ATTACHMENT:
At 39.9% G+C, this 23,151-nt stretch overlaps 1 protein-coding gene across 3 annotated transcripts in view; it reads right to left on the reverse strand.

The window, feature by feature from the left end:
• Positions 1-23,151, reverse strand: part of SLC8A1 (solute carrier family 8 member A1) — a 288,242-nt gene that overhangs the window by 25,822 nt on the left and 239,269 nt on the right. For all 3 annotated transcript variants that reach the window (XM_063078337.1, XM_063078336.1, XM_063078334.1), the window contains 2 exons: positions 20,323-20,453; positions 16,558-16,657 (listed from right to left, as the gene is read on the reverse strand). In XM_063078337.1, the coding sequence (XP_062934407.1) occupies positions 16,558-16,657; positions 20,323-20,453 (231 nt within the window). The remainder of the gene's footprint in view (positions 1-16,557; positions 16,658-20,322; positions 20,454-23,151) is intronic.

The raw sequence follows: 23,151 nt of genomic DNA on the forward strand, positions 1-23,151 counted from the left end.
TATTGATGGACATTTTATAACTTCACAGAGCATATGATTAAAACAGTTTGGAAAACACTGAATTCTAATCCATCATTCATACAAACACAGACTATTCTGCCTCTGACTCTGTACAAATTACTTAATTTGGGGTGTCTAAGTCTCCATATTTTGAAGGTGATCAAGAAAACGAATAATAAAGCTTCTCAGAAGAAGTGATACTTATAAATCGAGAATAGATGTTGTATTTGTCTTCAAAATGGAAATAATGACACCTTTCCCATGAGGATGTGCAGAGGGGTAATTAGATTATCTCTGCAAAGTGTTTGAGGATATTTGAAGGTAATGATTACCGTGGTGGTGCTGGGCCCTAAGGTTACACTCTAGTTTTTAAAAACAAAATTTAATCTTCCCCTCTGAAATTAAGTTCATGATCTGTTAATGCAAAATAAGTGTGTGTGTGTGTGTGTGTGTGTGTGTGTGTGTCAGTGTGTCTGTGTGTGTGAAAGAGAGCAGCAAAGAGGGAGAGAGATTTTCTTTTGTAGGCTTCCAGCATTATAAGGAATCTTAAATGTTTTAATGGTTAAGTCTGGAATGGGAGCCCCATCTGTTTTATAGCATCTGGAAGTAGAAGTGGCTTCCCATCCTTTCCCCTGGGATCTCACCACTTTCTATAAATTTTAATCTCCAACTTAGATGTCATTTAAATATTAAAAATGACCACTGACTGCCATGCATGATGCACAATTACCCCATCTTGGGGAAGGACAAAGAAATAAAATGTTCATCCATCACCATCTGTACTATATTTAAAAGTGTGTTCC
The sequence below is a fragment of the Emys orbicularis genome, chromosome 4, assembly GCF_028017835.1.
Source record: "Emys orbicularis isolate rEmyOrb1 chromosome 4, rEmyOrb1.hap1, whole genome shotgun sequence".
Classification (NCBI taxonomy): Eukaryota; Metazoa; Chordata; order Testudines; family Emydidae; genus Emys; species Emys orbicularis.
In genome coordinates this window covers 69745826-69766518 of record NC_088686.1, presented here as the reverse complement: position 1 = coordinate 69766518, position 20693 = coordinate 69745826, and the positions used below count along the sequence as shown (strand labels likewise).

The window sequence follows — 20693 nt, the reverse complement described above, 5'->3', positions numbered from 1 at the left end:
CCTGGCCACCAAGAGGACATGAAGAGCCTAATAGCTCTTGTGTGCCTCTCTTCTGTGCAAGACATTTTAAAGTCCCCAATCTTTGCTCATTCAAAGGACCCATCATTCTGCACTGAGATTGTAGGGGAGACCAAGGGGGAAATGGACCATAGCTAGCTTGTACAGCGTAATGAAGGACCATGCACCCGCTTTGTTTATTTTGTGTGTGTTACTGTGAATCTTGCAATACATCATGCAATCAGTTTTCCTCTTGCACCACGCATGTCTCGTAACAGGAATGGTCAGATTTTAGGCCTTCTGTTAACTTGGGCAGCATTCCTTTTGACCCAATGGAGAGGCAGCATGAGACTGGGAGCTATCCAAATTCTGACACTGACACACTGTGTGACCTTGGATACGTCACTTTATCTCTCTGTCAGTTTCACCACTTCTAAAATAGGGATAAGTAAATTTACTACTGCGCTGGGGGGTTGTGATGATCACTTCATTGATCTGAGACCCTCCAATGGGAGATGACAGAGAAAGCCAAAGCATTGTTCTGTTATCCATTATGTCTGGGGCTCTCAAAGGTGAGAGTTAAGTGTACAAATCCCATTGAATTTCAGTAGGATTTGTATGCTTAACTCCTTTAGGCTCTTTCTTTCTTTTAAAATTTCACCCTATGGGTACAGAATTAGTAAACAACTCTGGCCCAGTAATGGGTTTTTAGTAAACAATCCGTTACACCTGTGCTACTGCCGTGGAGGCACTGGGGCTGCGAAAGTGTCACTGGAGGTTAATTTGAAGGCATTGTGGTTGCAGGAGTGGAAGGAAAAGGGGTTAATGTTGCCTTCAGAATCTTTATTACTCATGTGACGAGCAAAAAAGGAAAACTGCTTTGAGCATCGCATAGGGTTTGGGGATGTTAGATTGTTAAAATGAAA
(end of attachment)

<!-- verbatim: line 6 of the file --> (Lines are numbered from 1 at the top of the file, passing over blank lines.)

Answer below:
The sequence below is a fragment of the Emys orbicularis genome, chromosome 4, assembly GCF_028017835.1.